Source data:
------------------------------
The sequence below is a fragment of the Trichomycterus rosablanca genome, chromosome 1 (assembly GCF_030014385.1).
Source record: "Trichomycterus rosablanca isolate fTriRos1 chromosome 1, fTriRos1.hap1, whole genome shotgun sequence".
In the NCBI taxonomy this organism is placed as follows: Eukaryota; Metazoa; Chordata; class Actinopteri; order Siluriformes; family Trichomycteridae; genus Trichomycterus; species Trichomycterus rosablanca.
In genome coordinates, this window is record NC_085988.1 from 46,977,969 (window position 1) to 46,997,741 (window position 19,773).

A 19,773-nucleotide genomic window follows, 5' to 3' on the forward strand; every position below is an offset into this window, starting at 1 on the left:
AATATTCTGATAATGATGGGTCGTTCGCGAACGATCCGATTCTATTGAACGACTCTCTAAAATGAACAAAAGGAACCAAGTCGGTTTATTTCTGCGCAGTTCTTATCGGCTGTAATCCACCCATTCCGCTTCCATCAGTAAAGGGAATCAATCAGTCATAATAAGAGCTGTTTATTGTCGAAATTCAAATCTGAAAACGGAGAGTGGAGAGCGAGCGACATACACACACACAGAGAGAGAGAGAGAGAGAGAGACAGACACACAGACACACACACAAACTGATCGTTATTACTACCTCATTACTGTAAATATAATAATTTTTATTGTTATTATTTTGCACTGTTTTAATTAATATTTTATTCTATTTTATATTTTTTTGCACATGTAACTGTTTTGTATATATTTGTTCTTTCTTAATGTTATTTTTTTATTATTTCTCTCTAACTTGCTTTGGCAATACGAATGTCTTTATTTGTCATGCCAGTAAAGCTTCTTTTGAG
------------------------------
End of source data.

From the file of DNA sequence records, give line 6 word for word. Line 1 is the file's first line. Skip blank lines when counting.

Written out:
AATATTCTGATAATGATGGGTCGTTCGCGAACGATCCGATTCTATTGAACGACTCTCTAAAATGAACAAAAGGAACCAAGTCGGTTTATTTCTGCGCAGTTCTTATCGGCTGTAATCCACCCATTCCGCTTCCATCAGTAAAGGGAATCAATCAGTCATAATAAGAGCTGTTTATTGTCGAAATTCAAATCTGAAAACGGAGAGTGGAGAGCGAGCGACATACACACACACAGAGAGAGAGAGAGAGAGAGAGACAGACACACAGACACACACACAAACTGATCGTTATTACTACCTCATTACTGTAAATATAATAATTTTTATTGTTATTATTTTGCACTGTTTTAATTAATATTTTATTCTATTTTATATTTTTTTGCACATGTAACTGTTTTGTATATATTTGTTCTTTCTTAATGTTATTTTTTTATTATTTCTCTCTAACTTGCTTTGGCAATACGAATGTCTTTATTTGTCATGCCAGTAAAGCTTCTTTTGAG